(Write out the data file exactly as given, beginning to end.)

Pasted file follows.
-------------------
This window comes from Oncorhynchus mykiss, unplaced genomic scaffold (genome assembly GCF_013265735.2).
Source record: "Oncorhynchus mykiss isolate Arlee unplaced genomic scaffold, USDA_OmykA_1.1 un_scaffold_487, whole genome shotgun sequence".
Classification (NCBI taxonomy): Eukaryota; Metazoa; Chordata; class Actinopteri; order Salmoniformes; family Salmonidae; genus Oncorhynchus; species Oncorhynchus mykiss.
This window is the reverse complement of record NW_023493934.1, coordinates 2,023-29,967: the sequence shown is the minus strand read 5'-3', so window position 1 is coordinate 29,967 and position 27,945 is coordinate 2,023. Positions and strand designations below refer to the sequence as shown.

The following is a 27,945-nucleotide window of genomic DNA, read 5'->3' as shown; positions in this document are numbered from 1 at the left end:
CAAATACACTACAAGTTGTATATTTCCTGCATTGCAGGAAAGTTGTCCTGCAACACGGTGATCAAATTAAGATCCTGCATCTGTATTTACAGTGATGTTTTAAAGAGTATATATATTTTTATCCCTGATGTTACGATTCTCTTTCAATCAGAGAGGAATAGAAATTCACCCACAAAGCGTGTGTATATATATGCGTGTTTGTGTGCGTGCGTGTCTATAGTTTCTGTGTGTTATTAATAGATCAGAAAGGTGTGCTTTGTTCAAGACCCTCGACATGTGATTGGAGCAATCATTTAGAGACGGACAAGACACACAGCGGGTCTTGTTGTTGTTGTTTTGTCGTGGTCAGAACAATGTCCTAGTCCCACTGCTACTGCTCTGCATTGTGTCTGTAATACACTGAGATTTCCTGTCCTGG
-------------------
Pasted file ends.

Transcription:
This window comes from Oncorhynchus mykiss, unplaced genomic scaffold (genome assembly GCF_013265735.2).
Source record: "Oncorhynchus mykiss isolate Arlee unplaced genomic scaffold, USDA_OmykA_1.1 un_scaffold_487, whole genome shotgun sequence".
Classification (NCBI taxonomy): Eukaryota; Metazoa; Chordata; class Actinopteri; order Salmoniformes; family Salmonidae; genus Oncorhynchus; species Oncorhynchus mykiss.
This window is the reverse complement of record NW_023493934.1, coordinates 2,023-29,967: the sequence shown is the minus strand read 5'-3', so window position 1 is coordinate 29,967 and position 27,945 is coordinate 2,023. Positions and strand designations below refer to the sequence as shown.

The following is a 27,945-nucleotide window of genomic DNA, read 5'->3' as shown; positions in this document are numbered from 1 at the left end:
CAAATACACTACAAGTTGTATATTTCCTGCATTGCAGGAAAGTTGTCCTGCAACACGGTGATCAAATTAAGATCCTGCATCTGTATTTACAGTGATGTTTTAAAGAGTATATATATTTTTATCCCTGATGTTACGATTCTCTTTCAATCAGAGAGGAATAGAAATTCACCCACAAAGCGTGTGTATATATATGCGTGTTTGTGTGCGTGCGTGTCTATAGTTTCTGTGTGTTATTAATAGATCAGAAAGGTGTGCTTTGTTCAAGACCCTCGACATGTGATTGGAGCAATCATTTAGAGACGGACAAGACACACAGCGGGTCTTGTTGTTGTTGTTTTGTCGTGGTCAGAACAATGTCCTAGTCCCACTGCTACTGCTCTGCATTGTGTCTGTAATACACTGAGATTTCCTGTCCTGG